IDEAS home Printed from
MyIDEAS: Log in (now much improved!) to save this paper

Marshallian labor market pooling: evidence from Italy

  • Monica Andini


    (Bank of Italy)

  • Guido de Blasio


    (Bank of Italy)

  • Gilles Duranton


    (University of Toronto)

  • William C. Strange


    (Rotman School of Management)

This paper employs a unique Italian data source to take a comprehensive approach to labor market pooling. It jointly considers many different aspects of the agglomeration labor market relationship, including turnover, learning, matching, and hold up. It also considers labor market pooling from the perspective of both workers and firms and across a range of industries. The paper reports a general positive relationship of turnover to local population density, which is consistent with theories of agglomeration and uncertainty. The paper also finds evidence of onthejob learning that is consistent with theories of labor pooling, labor poaching, and hold up. In addition, the paper provides evidence consistent with agglomeration improving job matches. However, the labor market pooling gains that we measure are small in magnitude and seem unlikely to account for a substantial share of the agglomeration benefits accruing to worker and firms.

If you experience problems downloading a file, check if you have the proper application to view it first. In case of further problems read the IDEAS help page. Note that these files are not on the IDEAS site. Please be patient as the files may be large.

File URL:
Download Restriction: no

Paper provided by Institut d'Economia de Barcelona (IEB) in its series Working Papers with number 2012/27.

in new window

Length: 38 pages
Date of creation: 2012
Date of revision:
Handle: RePEc:ieb:wpaper:2012/6/doc2012-27
Contact details of provider: Postal:
Carrer del Tinent Coronel Valenzuela 1-11, 08034 Barcelona

Phone: 93 403 46 46
Fax: 93 403 98 32
Web page:

More information through EDIRC

References listed on IDEAS
Please report citation or reference errors to , or , if you are the registered author of the cited work, log in to your RePEc Author Service profile, click on "citations" and make appropriate adjustments.:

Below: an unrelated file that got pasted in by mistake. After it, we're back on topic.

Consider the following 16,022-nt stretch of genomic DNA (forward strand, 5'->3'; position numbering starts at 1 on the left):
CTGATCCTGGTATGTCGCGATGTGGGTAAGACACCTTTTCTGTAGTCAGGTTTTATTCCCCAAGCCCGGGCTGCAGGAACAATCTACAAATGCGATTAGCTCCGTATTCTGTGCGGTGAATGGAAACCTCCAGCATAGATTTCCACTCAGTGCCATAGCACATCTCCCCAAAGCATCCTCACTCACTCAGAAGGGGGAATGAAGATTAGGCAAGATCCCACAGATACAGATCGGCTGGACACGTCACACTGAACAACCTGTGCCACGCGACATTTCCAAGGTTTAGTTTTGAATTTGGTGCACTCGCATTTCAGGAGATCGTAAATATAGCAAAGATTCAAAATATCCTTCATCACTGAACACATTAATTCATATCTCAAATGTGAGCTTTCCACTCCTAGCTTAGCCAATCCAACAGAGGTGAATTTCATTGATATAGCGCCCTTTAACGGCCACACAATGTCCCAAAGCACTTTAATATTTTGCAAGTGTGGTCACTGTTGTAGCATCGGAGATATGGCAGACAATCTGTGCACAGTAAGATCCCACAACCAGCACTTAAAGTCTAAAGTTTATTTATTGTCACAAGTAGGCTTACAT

as in new window
  1. Guido de Blasio & Sabrina Di Addario, 2005. "Do Workers Benefit from Industrial Agglomeration?," Journal of Regional Science, Wiley Blackwell, vol. 45(4), pages 797-827.
  2. Combes, Pierre-Philippe & Duranton, Gilles & Gobillon, Laurent & Roux, Sébastien, 2008. "Estimating Agglomeration Economies with History, Geology, and Worker Effects," CEPR Discussion Papers 6728, C.E.P.R. Discussion Papers.
  3. Stuart S. Rosenthal & William C. Strange, 2003. "Geography, Industrial Organization, and Agglomeration," The Review of Economics and Statistics, MIT Press, vol. 85(2), pages 377-393, May.
  4. Moulton, Brent R, 1990. "An Illustration of a Pitfall in Estimating the Effects of Aggregate Variables on Micro Unit," The Review of Economics and Statistics, MIT Press, vol. 72(2), pages 334-38, May.
  5. Freedman, Matthew L., 2008. "Job hopping, earnings dynamics, and industrial agglomeration in the software publishing industry," Journal of Urban Economics, Elsevier, vol. 64(3), pages 590-600, November.
  6. Ciccone, Antonio & Hall, Robert E, 1996. "Productivity and the Density of Economic Activity," American Economic Review, American Economic Association, vol. 86(1), pages 54-70, March.
  7. Overman, Henry G & Puga, Diego, 2009. "Labour Pooling As a Source of Agglomeration: An Empirical Investigation," CEPR Discussion Papers 7174, C.E.P.R. Discussion Papers.
  8. Robert Shimer, 2005. "The cyclicality of hires, separations, and job-to-job transitions," Review, Federal Reserve Bank of St. Louis, issue Jul, pages 493-508.
  9. Glenn Ellison & Edward L. Glaeser & William R. Kerr, 2007. "What Causes Industry Agglomeration? Evidence from Coagglomeration Patterns," Harvard Business School Working Papers 07-064, Harvard Business School.
  10. Edward L. Glaeser & Joshua D. Gottlieb, 2009. "The Wealth of Cities: Agglomeration Economies and Spatial Equilibrium in the United States," NBER Working Papers 14806, National Bureau of Economic Research, Inc.